When you are bootstrapping the community, give some attention to trying to find a couple of good choices for the initial CC’s, and if they agree to take the role, it is theirs! After the bootstrap, going forward, elections are held halfway into the term of the current position holder so that a nice transition of responsibilities can happen. CC’s should give special consideration to the fact that someone else will likely hold their role soon, and that someone else might completely change direction from the practice or style that you preferred when you were the position holder. To the extent possible, any community formality of any kind should be kept lightweight, easy to transition, and likely to have a long life. This helps ensure smooth continuity rather than volatility in how the community operates. To the extent possible, the CC’s should encourage bottom up self organization of the community. They should also obtain feedback from the community, but if guardrails or executive decisions are needed, the CC’s have the final say over all other positions in this community. Also worth noting that this community likely operates in a wider context (usually a company/org), so all company policies and company leadership roles must be respected or the community faces the prospect of being shut down. The community should feel free to (respectfully!) challenge the status quo of the wider context to increase value delivery, but only respectfully and diplomatically. Bottom up self organization does not mean your community “runs” the company. Role playing note: While not encouraged, only one of the CC’s may hold another position in the same community, and when they play dual roles, they must always clarify which role their input is originating from.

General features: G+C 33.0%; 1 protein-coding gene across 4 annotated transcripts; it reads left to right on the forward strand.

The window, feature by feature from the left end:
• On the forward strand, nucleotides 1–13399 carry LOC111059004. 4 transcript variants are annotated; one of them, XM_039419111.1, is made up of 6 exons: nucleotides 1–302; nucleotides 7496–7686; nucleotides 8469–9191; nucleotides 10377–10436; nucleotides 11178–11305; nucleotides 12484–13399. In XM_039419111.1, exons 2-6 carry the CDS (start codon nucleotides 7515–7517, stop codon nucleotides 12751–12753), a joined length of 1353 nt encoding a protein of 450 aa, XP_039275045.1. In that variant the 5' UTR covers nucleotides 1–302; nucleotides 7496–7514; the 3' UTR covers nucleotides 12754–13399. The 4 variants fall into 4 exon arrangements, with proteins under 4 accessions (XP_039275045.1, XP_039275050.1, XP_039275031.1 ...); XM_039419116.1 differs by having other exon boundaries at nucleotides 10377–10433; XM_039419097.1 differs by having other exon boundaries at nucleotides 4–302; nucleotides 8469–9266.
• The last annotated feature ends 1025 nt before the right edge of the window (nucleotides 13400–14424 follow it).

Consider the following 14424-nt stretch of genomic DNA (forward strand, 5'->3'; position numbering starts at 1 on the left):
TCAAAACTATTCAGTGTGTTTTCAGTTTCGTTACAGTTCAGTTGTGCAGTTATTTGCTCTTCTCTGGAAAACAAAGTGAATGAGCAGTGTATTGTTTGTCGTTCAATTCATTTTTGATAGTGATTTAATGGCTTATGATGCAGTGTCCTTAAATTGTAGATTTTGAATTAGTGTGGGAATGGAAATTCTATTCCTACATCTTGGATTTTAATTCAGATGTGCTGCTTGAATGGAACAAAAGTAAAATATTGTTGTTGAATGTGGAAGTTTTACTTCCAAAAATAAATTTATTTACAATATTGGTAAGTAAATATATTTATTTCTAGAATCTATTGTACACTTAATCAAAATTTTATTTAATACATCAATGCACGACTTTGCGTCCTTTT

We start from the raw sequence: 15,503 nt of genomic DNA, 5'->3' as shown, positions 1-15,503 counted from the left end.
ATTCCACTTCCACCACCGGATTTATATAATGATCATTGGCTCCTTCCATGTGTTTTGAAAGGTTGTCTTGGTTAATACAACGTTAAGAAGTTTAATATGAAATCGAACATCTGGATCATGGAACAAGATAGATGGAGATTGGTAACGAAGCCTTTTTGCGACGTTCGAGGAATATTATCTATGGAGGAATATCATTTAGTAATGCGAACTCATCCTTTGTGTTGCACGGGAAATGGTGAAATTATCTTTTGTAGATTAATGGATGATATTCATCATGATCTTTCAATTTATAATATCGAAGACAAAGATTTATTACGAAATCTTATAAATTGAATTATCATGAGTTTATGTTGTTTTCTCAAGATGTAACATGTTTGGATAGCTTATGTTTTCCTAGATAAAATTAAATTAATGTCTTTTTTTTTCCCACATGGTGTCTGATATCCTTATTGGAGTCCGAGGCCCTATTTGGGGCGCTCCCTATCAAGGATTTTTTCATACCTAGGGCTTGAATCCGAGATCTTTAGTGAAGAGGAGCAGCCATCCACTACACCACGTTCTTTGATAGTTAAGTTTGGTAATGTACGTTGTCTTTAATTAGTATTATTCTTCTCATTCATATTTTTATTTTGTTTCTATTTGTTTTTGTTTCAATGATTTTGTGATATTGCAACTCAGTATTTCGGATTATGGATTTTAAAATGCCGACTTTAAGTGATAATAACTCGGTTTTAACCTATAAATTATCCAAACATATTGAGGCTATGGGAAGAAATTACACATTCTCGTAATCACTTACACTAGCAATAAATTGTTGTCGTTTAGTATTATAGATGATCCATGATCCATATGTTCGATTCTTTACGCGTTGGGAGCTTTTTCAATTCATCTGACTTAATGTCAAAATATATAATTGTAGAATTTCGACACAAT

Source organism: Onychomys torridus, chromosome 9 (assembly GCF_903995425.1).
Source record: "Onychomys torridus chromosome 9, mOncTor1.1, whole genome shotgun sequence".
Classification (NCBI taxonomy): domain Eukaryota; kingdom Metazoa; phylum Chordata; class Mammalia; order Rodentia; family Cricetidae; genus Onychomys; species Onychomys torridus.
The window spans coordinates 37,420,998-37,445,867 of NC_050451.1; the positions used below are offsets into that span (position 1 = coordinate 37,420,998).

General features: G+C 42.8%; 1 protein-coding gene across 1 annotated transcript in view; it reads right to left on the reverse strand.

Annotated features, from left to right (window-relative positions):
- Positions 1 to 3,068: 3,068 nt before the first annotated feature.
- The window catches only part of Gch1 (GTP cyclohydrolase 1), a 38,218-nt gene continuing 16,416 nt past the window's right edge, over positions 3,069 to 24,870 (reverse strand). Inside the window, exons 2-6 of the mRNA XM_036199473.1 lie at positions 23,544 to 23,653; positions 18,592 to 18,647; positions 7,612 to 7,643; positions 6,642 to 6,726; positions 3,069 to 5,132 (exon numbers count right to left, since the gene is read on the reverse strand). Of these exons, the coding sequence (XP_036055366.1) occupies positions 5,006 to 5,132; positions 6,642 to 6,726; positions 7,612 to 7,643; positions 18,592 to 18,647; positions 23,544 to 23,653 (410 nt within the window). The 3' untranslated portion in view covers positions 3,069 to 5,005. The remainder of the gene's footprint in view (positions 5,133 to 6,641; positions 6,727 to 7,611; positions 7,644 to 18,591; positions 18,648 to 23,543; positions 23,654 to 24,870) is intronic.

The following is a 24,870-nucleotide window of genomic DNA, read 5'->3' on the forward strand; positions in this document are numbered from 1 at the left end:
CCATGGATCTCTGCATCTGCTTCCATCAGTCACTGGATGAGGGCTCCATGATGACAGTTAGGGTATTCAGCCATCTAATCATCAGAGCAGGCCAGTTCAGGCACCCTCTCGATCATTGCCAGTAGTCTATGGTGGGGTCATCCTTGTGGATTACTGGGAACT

Management Sponsor(MS)

The management sponsor helps get funding and other logistics approved for the community. Ideally, but not absolutely required, the MS is a fairly high up leader in the organization that oversees the community interest. This role is also optional, as a strong community in an organization that empowers communities might not even need a management sponsor.


Community Working Agreements

Your community will likely have some “Community Working Agreements”

Example CWA’s: (We agree that…)

  1. The community has 2 “Community coordinators”(CC) who serve 3 month terms.
    [The CC role’s mission is to incubate and inspire self organizing improvement efforts that further the “community interest.” They generally do this via ensuring that logistics flow smoothly and that benefits(improvement value) from “individuals and interactions” are maximized in the community.]
  2. CC’s must also be Scrum Dev Team members.
  3. It is strongly discouraged to have a CC who resides on more than one Scrum Team. (too much multi-tasking, and residing on two Scrum Dev Teams is weak Scrum practice anyway)